Svenska kulturtidskrifter på Kulturnytts redaktion. Foto: Rebecka Ljung/Sveriges Radio
1 av 2
State subsidy to cultural magazines has been a way to promote diversity on the shop shelves. Photo: Rebecka Ljung/Swedish Radio
Under manifestationen skrek man av smärta när kulturtidskrifterna kapades av i en pappersgiljotin. Foto: Hugo Rennéus / Sveriges Radio.
2 av 2
Protestors "executed" cultural magazines and shrieked with feigned pain. Photo: Hugo Rennéus / Sveriges Radio.

Losing small magazines could have big impact

"It is a very very sad development"
3:20 min

The head of the Malmö branch of one of Sweden's biggest art attractions says his institution will be hit by a knock-on effect of a big cut in funding for culture magazines.

There will be less money for small cultural magazines in Sweden, after the centre-right opposition got their proposal to take away three-quarters of the state subsidy.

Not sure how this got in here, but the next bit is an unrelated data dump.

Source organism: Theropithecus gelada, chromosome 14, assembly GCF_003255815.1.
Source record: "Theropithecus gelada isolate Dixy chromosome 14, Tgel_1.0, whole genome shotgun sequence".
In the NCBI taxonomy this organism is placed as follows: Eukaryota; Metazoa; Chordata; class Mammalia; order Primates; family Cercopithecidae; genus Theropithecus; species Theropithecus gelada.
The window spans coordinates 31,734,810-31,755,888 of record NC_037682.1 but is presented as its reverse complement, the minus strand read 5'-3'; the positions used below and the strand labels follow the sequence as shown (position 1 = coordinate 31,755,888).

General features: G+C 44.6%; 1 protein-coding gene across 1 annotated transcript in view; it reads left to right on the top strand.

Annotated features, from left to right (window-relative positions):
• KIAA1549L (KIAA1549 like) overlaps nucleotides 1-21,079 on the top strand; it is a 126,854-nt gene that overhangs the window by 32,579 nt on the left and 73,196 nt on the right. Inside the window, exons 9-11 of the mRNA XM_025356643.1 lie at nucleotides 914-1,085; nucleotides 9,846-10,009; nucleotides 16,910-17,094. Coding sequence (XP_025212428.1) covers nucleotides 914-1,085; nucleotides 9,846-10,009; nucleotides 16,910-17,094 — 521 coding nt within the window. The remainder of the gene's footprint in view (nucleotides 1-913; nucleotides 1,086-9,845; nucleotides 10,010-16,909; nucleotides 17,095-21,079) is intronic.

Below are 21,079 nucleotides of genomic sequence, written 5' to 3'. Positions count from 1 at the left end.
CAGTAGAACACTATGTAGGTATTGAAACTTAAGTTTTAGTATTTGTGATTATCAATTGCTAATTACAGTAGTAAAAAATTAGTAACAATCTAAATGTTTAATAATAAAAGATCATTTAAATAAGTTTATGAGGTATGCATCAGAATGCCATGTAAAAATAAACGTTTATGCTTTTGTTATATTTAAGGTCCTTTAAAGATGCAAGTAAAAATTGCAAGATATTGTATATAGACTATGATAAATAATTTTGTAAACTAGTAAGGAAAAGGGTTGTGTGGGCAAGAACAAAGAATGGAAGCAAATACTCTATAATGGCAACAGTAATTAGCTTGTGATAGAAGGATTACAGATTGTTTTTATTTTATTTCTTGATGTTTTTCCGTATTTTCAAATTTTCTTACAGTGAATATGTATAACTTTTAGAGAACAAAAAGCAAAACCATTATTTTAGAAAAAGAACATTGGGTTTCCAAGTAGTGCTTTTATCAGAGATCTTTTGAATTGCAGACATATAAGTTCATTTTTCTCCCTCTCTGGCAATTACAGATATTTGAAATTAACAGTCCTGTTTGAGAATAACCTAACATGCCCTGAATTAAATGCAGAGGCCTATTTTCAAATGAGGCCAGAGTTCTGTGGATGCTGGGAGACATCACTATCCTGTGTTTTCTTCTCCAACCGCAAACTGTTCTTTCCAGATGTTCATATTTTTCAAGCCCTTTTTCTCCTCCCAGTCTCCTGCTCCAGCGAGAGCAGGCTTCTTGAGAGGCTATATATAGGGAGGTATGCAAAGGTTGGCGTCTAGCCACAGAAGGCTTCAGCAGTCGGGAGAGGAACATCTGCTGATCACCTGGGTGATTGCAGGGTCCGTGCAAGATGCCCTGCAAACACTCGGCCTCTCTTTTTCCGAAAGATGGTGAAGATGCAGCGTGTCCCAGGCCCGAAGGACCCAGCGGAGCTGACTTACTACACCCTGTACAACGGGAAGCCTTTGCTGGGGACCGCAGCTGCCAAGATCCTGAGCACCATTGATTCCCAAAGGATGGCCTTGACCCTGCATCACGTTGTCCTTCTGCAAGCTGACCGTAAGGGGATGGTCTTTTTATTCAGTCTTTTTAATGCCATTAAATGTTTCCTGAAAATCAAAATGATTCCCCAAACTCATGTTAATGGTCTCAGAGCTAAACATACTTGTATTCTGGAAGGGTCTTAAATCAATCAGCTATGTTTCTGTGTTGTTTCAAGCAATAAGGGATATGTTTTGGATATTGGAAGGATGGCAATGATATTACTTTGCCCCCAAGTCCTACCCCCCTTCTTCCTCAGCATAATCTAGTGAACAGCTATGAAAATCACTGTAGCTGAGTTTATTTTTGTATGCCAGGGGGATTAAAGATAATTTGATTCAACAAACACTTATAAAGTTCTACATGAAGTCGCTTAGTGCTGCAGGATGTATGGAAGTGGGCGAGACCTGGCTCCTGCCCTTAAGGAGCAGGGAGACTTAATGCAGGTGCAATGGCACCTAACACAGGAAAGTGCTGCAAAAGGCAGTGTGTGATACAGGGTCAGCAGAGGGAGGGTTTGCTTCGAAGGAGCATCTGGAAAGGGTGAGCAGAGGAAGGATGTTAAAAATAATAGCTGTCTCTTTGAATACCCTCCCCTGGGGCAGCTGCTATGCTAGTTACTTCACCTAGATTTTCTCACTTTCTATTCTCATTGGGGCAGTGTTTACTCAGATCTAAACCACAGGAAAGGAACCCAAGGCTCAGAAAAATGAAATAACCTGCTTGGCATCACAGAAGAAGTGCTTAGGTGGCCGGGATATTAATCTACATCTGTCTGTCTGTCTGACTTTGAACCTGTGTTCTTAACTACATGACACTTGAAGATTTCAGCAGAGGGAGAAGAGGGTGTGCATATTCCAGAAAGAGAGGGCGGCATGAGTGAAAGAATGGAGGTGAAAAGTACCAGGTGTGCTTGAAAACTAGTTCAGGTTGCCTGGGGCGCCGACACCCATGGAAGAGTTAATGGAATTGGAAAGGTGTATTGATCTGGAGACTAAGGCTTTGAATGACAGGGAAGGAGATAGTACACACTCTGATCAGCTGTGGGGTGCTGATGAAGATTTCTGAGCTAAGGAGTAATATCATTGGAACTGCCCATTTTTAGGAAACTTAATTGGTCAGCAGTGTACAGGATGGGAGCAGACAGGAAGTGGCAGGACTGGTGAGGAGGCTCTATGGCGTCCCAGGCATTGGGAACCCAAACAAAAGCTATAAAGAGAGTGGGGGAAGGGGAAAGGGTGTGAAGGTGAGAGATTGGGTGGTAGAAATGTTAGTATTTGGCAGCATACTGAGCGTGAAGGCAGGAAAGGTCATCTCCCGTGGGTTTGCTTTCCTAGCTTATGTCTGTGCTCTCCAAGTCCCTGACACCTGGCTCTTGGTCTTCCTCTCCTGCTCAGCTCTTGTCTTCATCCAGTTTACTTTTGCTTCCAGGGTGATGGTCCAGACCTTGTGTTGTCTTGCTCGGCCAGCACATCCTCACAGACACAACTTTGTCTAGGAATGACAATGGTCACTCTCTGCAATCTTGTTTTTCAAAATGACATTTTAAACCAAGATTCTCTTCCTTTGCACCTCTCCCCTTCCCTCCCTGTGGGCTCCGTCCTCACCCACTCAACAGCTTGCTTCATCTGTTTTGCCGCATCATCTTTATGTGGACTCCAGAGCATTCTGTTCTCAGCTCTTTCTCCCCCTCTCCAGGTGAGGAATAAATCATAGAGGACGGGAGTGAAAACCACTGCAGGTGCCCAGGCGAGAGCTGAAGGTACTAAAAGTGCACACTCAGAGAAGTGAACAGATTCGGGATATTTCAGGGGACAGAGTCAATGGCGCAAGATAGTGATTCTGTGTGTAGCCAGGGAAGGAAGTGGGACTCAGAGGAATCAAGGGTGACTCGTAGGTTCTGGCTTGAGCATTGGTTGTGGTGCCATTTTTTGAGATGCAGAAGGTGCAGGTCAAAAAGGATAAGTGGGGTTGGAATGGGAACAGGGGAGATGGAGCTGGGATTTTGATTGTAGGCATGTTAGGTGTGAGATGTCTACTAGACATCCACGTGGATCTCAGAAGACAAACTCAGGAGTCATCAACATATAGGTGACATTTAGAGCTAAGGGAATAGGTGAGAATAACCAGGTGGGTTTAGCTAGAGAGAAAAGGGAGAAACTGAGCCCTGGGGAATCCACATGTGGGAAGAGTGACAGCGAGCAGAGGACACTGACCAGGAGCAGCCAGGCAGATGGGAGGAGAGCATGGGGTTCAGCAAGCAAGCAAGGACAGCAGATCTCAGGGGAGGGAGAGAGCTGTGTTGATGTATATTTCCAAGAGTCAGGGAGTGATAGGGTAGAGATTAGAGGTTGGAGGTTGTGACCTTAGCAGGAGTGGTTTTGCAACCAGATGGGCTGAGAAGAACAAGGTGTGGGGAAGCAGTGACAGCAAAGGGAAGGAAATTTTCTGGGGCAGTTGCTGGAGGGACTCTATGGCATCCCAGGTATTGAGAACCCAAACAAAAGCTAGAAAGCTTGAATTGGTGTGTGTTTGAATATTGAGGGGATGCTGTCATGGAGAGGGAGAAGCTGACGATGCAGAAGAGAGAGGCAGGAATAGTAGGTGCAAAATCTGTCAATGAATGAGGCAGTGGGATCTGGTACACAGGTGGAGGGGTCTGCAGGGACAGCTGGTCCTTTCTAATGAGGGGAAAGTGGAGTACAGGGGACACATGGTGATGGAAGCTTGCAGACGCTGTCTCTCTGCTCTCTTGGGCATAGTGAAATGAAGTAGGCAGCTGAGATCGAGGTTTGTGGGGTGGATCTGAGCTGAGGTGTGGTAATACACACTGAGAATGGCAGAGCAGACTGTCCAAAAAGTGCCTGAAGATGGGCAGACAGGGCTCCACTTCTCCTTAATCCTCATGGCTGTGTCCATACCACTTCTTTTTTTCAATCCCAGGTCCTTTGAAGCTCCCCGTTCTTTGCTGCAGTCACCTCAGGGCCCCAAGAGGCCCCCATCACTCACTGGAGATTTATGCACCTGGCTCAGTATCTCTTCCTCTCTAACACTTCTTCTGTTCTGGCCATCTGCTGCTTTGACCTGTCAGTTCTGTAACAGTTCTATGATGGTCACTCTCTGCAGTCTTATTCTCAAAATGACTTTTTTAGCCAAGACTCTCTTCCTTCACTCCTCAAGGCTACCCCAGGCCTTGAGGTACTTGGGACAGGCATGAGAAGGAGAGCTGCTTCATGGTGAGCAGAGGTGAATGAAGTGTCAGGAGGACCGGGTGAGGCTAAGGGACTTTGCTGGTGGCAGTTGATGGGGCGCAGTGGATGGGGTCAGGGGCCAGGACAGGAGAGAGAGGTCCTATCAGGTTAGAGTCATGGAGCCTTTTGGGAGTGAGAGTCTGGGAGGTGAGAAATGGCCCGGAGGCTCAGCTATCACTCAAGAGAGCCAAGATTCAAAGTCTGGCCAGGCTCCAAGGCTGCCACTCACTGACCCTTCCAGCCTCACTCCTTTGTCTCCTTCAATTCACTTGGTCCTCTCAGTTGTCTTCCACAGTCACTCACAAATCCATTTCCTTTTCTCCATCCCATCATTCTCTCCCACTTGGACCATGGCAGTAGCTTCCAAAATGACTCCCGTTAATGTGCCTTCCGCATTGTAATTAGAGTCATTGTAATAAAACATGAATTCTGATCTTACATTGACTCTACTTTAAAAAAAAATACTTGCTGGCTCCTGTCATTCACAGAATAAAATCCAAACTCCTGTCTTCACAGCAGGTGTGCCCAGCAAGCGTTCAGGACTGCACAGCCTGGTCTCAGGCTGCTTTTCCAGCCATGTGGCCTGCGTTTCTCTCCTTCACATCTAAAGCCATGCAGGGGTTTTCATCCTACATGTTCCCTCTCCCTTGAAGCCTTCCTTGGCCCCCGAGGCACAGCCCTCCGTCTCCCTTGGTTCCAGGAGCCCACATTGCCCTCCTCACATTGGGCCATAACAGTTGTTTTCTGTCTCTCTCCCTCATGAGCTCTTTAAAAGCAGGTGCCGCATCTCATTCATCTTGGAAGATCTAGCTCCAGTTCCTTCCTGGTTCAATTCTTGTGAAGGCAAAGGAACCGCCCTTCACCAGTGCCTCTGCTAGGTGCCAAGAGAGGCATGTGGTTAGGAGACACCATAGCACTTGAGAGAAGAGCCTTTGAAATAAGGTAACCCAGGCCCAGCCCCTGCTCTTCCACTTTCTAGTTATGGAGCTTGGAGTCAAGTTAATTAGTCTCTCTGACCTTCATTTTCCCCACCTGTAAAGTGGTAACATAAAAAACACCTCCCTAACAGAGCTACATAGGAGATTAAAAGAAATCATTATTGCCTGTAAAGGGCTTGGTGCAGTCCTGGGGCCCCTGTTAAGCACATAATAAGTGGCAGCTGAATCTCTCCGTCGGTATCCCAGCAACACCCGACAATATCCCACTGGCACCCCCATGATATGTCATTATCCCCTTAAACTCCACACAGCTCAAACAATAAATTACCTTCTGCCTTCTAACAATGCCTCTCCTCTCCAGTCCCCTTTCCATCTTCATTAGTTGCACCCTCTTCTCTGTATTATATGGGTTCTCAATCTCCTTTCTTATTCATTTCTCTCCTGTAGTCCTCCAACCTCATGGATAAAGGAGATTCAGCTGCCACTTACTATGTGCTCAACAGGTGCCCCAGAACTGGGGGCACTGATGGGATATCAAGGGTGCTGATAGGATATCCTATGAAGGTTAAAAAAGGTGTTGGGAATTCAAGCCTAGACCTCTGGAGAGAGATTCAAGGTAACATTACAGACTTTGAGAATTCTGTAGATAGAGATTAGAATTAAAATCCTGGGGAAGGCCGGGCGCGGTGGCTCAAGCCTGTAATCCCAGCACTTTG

While many of these magazines have few readers, Jan Petter Nilsson, the head of Moderna Museet in Malmö, the modern art museum, condemns this cut. He says his institution will get fewer well-informed visitors who appreciate a wide range of art, and fewer small magazines mean fewer new talents will be able to break into the mainstream.

Magazines hit by this cut range from theatre and music magazines to Expo, a political magazine monitoring the far-right.

Protestors gathered near the Parliament on Wednesday to show their anger at this decision. And even figures from the centre-right opposition itself have criticised the cut in cultural magazine funding.

Our journalism is based on credibility and impartiality. Swedish Radio is independent and not affiliated to any political, religious, financial, public or private interests.
Du hittar dina sparade avsnitt i menyn under "Min lista".